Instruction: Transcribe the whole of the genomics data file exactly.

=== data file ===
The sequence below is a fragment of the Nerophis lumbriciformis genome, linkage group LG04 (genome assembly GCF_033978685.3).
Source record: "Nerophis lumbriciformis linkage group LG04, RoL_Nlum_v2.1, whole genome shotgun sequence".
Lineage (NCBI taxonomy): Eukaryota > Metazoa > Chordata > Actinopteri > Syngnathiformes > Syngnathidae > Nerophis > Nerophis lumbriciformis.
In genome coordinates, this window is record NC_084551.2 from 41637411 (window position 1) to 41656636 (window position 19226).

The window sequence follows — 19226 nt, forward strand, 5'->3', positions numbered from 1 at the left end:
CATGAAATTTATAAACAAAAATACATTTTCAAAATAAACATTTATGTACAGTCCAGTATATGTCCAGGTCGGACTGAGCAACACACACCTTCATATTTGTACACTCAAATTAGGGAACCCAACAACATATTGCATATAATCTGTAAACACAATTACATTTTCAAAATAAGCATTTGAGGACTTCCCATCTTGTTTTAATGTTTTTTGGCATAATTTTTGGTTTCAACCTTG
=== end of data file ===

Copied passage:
The sequence below is a fragment of the Nerophis lumbriciformis genome, linkage group LG04 (genome assembly GCF_033978685.3).
Source record: "Nerophis lumbriciformis linkage group LG04, RoL_Nlum_v2.1, whole genome shotgun sequence".
Lineage (NCBI taxonomy): Eukaryota > Metazoa > Chordata > Actinopteri > Syngnathiformes > Syngnathidae > Nerophis > Nerophis lumbriciformis.
In genome coordinates, this window is record NC_084551.2 from 41637411 (window position 1) to 41656636 (window position 19226).

The window sequence follows — 19226 nt, forward strand, 5'->3', positions numbered from 1 at the left end:
CATGAAATTTATAAACAAAAATACATTTTCAAAATAAACATTTATGTACAGTCCAGTATATGTCCAGGTCGGACTGAGCAACACACACCTTCATATTTGTACACTCAAATTAGGGAACCCAACAACATATTGCATATAATCTGTAAACACAATTACATTTTCAAAATAAGCATTTGAGGACTTCCCATCTTGTTTTAATGTTTTTTGGCATAATTTTTGGTTTCAACCTTG